How Your Past Traumatic Experiences Can Undermine Your Present Romantic Relationships

The importance of the past, but not the immediate past.

Given the fact that young people are marrying at a later age than they did in previous generations, they have more opportunities to get into romantic relationships that are not satisfactory. In fact, if someone meets, falls in love and marries at the age of thirty, that person may well have fallen in love and entered into serious, but ultimately failed, relationships on three or four previous occasions. All these romantic relationships drew to an end. Many of them were, looked at from that final perspective, disappointing; but some may have seemed extremely unsettling, even traumatic.

I do not wish to include in this group calamities that occur rarely: being raped or assaulted or defrauded or led into a life of drugs or prostitution. These things and other kinds of similarly awful abuse do happen, and they can cause the kind of emotional disorders that are often referred to as post-traumatic stress disorder. They are as devastating as a battleground injury. I mean, instead, to refer to the common situations where one person was led to believe that a loving relationship would continue on and lead to a permanent commitment but did not.

Sometimes a partner was unfaithful. Someone may have lied repeatedly. Another may have promised love but was only interested in sex. I think nice people do not behave in such ways; but not everyone is nice. And probably nice people are not always nice. Certainly, they are not always reliable. People fall out of love. Sometimes they fall in love with others without really wanting that to happen. Many loving, romantic relationships fall apart when the people get to know each other better. Many times they end with one person seeming to abandon the other, although since one person responds to the other who is still responding to the first, it is often difficult for me to figure out just who is abandoning whom.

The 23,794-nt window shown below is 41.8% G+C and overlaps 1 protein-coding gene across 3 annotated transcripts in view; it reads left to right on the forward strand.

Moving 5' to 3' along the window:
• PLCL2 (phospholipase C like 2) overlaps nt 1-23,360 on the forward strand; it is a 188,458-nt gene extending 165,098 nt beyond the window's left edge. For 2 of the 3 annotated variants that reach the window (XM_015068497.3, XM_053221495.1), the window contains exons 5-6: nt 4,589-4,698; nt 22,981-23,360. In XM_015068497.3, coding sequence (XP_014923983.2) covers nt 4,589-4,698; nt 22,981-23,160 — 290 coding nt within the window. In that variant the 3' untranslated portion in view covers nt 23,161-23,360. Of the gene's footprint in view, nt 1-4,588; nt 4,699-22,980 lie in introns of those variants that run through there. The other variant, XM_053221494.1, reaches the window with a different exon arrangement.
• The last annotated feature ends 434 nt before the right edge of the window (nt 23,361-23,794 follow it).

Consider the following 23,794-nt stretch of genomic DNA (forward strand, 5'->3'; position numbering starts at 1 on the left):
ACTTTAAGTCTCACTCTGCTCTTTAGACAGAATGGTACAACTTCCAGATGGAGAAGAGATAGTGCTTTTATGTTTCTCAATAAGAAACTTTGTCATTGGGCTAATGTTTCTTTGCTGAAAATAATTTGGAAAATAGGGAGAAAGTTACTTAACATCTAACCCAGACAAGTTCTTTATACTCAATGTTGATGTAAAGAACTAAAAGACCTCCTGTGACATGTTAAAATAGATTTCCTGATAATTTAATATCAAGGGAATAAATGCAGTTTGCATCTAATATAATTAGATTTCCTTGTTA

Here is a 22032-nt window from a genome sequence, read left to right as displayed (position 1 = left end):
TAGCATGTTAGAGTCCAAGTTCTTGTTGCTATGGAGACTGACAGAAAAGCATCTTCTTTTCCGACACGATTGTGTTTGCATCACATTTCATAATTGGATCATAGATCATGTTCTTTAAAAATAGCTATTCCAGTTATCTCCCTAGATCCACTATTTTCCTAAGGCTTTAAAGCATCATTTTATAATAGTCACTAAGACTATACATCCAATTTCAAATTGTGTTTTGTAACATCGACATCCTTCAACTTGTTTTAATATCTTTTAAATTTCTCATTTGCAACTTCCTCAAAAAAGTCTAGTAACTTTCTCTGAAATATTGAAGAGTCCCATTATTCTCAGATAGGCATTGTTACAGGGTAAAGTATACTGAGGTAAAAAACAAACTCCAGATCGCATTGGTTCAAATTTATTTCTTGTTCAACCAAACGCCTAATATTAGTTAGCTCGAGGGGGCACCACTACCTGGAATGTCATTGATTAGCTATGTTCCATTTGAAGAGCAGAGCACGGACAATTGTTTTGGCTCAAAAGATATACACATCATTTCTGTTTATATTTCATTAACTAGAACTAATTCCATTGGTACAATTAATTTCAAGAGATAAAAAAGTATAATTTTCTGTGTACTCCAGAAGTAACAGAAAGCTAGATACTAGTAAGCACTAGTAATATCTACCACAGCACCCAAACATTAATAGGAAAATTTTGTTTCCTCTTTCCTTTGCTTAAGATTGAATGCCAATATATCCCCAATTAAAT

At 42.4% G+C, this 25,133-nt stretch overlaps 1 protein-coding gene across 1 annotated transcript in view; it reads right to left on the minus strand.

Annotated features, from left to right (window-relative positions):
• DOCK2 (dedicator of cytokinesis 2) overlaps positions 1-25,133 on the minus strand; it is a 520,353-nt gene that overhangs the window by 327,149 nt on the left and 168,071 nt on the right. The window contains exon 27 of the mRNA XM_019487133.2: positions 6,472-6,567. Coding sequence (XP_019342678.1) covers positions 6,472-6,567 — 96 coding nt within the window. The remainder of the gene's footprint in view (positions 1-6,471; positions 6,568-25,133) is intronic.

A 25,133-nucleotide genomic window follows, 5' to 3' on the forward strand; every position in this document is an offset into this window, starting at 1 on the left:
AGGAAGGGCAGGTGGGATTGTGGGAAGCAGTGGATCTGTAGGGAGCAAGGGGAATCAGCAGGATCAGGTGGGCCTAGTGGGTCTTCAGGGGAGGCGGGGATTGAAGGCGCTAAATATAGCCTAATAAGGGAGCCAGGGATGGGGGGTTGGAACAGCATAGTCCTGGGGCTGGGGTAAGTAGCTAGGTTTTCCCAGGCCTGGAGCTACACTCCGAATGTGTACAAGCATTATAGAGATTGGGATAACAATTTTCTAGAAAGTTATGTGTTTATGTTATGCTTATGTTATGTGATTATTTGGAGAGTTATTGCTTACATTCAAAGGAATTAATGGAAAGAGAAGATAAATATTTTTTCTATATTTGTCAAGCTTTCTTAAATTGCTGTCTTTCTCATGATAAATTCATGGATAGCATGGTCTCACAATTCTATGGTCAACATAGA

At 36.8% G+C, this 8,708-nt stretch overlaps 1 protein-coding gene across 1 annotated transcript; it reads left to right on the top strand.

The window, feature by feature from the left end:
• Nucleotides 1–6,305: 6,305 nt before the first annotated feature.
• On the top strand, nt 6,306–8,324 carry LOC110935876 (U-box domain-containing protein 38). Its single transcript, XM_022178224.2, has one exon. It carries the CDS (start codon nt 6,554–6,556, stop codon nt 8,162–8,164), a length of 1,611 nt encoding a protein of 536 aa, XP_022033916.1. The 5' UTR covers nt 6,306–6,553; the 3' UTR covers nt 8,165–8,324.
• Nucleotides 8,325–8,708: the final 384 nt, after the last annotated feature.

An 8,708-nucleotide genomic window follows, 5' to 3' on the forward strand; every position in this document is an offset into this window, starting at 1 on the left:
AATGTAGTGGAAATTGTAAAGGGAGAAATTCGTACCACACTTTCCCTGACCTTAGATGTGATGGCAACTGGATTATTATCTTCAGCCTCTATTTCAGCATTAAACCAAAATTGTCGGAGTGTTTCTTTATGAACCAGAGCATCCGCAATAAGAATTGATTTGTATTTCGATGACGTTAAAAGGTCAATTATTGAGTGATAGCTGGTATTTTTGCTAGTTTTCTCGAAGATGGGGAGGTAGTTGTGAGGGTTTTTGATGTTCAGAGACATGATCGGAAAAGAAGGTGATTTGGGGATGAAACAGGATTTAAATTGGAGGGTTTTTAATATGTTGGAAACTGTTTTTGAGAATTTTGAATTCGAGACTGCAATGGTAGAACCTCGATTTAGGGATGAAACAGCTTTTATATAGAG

These are the routine disappointments of love.

Although they are routine, they are often offered as an explanation for why someone who is exiting such a romantic relationship is hesitant to enter into a new one. That person may seem touchy, or suspicious, or antagonistic—or just plain unpleasant—to whomever they happen to meet next. It is as if this new person is paying the price for whatever the last suitor may have done. Since these disappointments in romantic relationships are so common, probably universal, they are not an adequate explanation for why some people seem to react so strongly to them and others do not. I think the real reasons are embedded in their past, sometimes their distant past. These more recent disappointments are especially upsetting to some because they resonate with similar disappointments they felt when growing up.

Examples of Past Painful Experiences

Starting with the idea that the unhappy person in a broken relationship (they can both feel unhappy) is feeling rejected or in some other way treated badly, the explanation may lie in childhood and refer most likely to the family dynamics that characterized that time of life. For example:

  1. A young woman feels her boyfriend broke up with her because his parents did not like her; and he refused to stand up for her. When she was an adolescent, she felt her parents similarly disapproved of her and criticized her unfairly. She spontaneously connected the two experiences. She felt she had no chance to win over this second set of parents. This was the second unsuccessful love affair she had had that year, but it was her own parents she thought of when she felt hopeless.
  2. A young divorced woman was very jealous of her current boyfriend, so jealous that he eventually stopped seeing her. She had not been affected by her husband having been unfaithful—he was not—but she was terribly shaken as a teenager when she discovered her father was having an affair.